The earliest examples of life-size statues that bear resemblance to the iconic classical Greek statues are known as kouros (“youth”; plural kouroi), typically depicting a young man.
The earliest kouroi were very similar to Egyptian sculptures of pharaohs and their wives. (For images of early kouroi click here, or here. To read about the blog post of the Egyptian statue of Menkaure and Khamerernebty, click here. Just by a glance, I think there are a few evident similarities.) In both Egypt and Greece, the statues were sculpted in a rigidly frontal position, with arms hanging straight down. Fists are clenched with thumbs facing forward. The left foot is slightly in front of the right leg, as if the figure were taking a small step.
However, there are two key differences between Greek kouroi and Egyptian sculptures of pharaohs. The first difference is that the Greeks loosened their figures from the marble. Their Egyptian counterparts rarely included negative space. This is because Egyptians wanted their figure to be very stiff and rigid, as it was supposed to house the ka (the spirit of the deceased pharaoh) for eternity. The second difference between the sculptures of the two cultures is that Greek kouroi are nude. Although kouroi depict young men, they are sculpted with perfect, ideal bodies, many them virtually indistinguishable from the sculptures of deities.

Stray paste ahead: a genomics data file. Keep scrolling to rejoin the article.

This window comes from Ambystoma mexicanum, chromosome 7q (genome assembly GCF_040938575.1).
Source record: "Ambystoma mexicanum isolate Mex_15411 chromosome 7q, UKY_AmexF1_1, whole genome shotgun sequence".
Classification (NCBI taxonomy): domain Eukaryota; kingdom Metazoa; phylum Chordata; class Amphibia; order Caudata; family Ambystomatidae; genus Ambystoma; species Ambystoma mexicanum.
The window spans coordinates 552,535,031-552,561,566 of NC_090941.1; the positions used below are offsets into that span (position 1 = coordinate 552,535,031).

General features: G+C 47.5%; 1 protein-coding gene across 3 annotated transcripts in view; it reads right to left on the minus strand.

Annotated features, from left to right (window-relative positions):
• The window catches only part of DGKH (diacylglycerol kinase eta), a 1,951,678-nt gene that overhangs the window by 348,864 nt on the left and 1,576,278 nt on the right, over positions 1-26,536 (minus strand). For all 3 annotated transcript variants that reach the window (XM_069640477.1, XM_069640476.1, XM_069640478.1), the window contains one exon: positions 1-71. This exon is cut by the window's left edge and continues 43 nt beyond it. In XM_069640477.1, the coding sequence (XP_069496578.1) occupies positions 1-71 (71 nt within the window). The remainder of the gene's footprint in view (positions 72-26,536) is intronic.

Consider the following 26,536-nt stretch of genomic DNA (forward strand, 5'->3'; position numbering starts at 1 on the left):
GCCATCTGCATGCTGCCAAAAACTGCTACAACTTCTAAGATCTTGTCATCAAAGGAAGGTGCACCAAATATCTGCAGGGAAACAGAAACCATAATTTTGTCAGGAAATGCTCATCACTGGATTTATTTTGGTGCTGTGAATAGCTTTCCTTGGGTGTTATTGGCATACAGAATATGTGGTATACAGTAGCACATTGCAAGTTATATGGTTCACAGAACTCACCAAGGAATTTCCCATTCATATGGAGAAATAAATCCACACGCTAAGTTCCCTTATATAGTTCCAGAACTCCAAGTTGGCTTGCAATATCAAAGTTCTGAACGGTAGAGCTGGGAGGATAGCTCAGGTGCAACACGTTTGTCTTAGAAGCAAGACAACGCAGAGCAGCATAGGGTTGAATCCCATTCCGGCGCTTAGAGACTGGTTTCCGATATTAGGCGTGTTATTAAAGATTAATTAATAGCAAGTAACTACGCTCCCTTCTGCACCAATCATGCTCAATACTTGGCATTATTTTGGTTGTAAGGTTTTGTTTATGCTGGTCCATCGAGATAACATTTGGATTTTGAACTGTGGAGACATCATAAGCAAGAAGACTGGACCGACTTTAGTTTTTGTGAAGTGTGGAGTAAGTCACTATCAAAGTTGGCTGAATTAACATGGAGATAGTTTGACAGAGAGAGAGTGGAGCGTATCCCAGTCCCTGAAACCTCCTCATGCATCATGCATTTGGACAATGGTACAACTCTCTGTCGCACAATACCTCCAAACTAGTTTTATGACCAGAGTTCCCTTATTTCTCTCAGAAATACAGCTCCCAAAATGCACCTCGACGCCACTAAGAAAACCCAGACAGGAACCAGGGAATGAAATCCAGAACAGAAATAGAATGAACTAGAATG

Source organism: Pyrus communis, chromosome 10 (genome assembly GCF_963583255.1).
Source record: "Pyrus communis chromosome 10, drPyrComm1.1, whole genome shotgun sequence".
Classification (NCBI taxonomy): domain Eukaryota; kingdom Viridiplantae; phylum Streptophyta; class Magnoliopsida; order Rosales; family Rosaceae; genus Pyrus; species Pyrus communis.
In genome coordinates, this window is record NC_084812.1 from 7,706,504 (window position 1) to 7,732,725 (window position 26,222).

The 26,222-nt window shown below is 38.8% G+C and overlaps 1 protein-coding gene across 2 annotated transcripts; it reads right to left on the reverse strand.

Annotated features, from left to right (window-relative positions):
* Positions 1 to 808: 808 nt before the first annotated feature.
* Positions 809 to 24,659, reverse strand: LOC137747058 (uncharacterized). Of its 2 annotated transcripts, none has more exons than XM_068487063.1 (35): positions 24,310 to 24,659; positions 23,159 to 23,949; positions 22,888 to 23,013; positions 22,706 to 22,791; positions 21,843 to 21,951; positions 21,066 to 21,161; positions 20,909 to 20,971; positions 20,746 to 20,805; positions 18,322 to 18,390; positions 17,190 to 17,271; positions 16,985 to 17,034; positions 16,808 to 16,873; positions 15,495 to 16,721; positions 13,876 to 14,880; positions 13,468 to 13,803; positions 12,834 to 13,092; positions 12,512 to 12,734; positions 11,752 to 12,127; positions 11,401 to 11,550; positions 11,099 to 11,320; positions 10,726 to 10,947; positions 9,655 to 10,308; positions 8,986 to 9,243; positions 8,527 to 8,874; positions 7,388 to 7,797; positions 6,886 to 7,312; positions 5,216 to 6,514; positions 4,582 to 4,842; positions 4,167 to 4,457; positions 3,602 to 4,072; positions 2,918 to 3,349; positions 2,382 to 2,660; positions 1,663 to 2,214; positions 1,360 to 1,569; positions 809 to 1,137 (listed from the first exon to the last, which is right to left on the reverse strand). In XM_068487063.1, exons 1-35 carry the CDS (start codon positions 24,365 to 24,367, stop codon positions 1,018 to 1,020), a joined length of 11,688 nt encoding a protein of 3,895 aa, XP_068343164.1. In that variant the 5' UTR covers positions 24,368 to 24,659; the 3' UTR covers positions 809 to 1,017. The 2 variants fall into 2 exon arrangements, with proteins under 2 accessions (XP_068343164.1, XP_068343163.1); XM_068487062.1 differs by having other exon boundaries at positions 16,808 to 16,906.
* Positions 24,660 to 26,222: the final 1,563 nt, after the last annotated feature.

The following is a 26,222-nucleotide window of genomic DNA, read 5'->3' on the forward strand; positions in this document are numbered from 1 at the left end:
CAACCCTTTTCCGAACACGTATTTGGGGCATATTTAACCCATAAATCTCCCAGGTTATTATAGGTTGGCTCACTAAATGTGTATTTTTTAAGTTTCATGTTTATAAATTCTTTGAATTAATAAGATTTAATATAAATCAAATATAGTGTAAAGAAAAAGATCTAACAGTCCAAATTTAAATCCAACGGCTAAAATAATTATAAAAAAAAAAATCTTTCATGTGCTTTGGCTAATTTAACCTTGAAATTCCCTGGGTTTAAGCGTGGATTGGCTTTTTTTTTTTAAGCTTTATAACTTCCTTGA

As the sculpting of Greek kouroi progressed, they came to be markedly different from the Egyptian statues. An example of a kouros created a generation later than the one depicted above is the calf bearer.
The statue of a moschophoros, or calf bearer, was found in the Athenian acropolis (today, it can be found in the Acropolis Museum, in Athens, Greece). An inscription on the base of the marble statue (not visible in the picture above) states that a man named Rhonbos dedicated the statue. Scholars are almost certain that Rhonbos is the calf bearer. He is bringing the calf to goddess Athena as an offering.
The calf bearer is similar to the traditional kouroi and earlier Egyptian sculptures as he stands in the same “left foot forward” manner. He is similar to Greek kouroi in that they are all depicted nude. There are, however, key differences. The calf bearer has a beard, indicating that he is no longer in his youth. Also, he wears a thin cloak (which was originally painted, creating an even greater contrast with his nude body). Although no one in ancient Athens dressed this way, the artist clothed him because it would have been considered extremely disrespectful and inappropriate to be nude while presenting an offering to a god.
The statue is also structurally different from its precedents. Because the calf bearer is holding the calf around his neck, his arms are obviously no longer hanging downward with fists clenched and thumbs pointed forward. There is also a bold “X” that is formed by the arms of the calf bearer and the legs of the calf. This shape unites the man and the animal.
One other important difference is the face of the calf bearer. It differs from previous statues because he smiles, or he at least seems to smile. However, it is important to note that the smile may not necessarily indicate happiness. Rather, Archaic artists used the smile to indicate that the person sculpted is alive. From this point on, the smile, known as the Archaic smile, became a defining characteristic of Greek archaic sculptures.